Before the Internet, before Google..there were heralds. Heralds of the middle ages were the multipurpose communication, messaging and record-keeping 'systems' of choice for the nobility. The earliest heralds *may have been* minstrels: literate travellers, accustomed to learning and remembering stories and lineages, ideal for carrying messages and passing on news. Other heralds may have served in fighting forces for their local knight or baron: someone who recorded names, numbers of combatants, and their respective coats of arms in a roll of arms, who could advise their commander of who was on the muster. In the late middle ages, heralds took on new roles for advising the crown, acting as ambassadors, allowed diplomatic immunity to allow them to convey messages to allies and enemies. In the Current Middle Ages heralds continue to support the populace and our royals by announcing news, recording and registering names and arms, and keeping records. Happily, we now share that work with computers and the internet: it's no longer an exclusive preserve of a handful of noblemen, but available to everyone. You too can release your inner herald!"
Dame Genevieve la flechiere, Mynydd Gwyn
(This is taken from a longer article, previously published in the Baelfyr - you can read the full article)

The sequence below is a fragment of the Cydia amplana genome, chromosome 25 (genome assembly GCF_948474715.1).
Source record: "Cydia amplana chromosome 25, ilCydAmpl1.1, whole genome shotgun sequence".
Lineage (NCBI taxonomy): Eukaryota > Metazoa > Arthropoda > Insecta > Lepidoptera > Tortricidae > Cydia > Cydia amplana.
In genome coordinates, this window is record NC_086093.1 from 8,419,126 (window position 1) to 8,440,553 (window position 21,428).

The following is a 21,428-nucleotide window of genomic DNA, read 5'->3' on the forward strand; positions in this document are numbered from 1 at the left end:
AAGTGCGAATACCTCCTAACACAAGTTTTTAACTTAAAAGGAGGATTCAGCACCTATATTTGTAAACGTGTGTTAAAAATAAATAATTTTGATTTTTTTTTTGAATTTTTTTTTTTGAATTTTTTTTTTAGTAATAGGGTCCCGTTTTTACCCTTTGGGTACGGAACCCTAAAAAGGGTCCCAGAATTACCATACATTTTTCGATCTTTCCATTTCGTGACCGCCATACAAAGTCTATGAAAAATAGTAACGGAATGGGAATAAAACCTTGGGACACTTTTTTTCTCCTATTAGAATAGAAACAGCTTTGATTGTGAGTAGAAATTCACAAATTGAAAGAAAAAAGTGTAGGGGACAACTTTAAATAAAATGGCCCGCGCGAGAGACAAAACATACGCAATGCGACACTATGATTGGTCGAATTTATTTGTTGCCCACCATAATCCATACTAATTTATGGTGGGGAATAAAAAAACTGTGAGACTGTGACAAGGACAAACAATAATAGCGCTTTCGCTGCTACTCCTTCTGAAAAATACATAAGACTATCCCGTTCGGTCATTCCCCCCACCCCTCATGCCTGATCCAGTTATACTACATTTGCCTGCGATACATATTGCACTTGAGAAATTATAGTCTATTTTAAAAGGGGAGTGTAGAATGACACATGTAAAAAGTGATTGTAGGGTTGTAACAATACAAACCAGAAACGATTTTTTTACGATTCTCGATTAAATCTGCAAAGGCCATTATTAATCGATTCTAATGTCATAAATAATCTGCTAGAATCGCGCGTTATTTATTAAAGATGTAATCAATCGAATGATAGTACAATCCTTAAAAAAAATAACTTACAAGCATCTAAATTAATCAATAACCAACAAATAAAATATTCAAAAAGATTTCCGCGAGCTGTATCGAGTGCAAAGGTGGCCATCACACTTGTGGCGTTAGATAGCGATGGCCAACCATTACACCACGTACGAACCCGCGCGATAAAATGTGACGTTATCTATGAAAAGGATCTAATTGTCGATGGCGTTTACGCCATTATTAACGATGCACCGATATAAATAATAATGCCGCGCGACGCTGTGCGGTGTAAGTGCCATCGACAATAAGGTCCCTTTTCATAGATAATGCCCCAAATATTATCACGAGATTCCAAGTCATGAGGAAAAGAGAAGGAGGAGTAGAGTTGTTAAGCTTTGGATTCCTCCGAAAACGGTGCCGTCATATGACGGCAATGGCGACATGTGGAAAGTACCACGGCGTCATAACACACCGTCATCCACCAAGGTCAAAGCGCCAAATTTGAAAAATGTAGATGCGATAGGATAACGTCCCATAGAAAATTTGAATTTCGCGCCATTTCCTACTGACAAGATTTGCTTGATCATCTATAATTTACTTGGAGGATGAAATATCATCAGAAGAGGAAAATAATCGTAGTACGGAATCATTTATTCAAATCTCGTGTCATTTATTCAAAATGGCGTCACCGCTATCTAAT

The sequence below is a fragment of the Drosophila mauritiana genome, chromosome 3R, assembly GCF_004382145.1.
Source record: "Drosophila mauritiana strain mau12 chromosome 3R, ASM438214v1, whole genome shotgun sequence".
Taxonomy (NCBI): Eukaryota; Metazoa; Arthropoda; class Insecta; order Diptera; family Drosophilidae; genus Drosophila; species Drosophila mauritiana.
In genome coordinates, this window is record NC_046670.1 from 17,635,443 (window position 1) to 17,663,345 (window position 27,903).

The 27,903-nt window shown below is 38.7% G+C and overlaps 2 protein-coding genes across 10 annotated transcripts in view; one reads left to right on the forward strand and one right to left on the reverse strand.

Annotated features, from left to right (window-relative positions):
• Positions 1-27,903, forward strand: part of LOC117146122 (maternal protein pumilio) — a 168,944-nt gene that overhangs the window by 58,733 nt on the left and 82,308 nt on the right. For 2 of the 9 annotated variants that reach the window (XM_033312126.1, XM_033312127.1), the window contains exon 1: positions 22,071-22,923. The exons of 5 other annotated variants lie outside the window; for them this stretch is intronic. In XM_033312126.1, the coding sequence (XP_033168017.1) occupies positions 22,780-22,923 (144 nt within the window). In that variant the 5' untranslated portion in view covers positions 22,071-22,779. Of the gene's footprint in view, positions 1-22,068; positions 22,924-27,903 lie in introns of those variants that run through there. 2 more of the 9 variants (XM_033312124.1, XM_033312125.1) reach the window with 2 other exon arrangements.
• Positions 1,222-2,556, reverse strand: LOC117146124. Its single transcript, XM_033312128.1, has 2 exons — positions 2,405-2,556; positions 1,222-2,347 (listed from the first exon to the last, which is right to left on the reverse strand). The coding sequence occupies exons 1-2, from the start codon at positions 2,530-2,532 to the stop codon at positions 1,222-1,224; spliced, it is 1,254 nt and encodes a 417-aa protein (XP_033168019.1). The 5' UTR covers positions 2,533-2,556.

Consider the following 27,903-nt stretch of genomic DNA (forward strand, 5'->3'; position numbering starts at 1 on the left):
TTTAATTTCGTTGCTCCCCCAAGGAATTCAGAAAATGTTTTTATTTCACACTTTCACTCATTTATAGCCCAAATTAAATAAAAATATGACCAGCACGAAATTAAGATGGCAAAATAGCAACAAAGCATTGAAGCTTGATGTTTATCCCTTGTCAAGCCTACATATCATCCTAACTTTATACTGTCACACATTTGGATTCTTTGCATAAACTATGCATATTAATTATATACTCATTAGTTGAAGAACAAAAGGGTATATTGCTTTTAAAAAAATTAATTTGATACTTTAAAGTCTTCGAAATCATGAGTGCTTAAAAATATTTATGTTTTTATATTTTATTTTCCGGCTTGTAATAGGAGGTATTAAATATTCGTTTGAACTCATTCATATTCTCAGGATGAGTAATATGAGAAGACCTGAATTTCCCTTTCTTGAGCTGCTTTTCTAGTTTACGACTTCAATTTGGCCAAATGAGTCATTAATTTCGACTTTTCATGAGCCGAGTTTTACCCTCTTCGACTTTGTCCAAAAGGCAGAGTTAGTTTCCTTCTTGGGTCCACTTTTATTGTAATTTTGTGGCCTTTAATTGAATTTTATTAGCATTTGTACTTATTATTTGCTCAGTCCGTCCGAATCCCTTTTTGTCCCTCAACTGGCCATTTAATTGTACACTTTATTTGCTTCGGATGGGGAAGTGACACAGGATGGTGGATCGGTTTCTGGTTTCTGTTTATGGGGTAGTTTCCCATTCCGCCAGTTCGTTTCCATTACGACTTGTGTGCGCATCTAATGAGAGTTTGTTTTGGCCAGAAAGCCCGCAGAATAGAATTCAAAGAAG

Heralds bring magic to the society: we often turn things from a modern experience into an authentic medieval one. We do this in several ways.
This is the study and research of names (onomastics) and devices (coats of arms), helping people register their personae (the medieval person that they are acting as within the Society) names and devices with the College of Heralds.
This is calling announcements at events - so we can all forget our phones for a while - and heralding tourneys, announcing the progress and the victors to the assembled crowd. We also use heraldry to decorate our halls, fields and equipment, from tabards to chests to thrones.
This is running formal courts effectively and enjoyably, getting business done and adding to the pageantry of the scene. Here you become the voice of the Crown, making the day very special for those you call upon.
For heralds taking registrations: heraldic receipt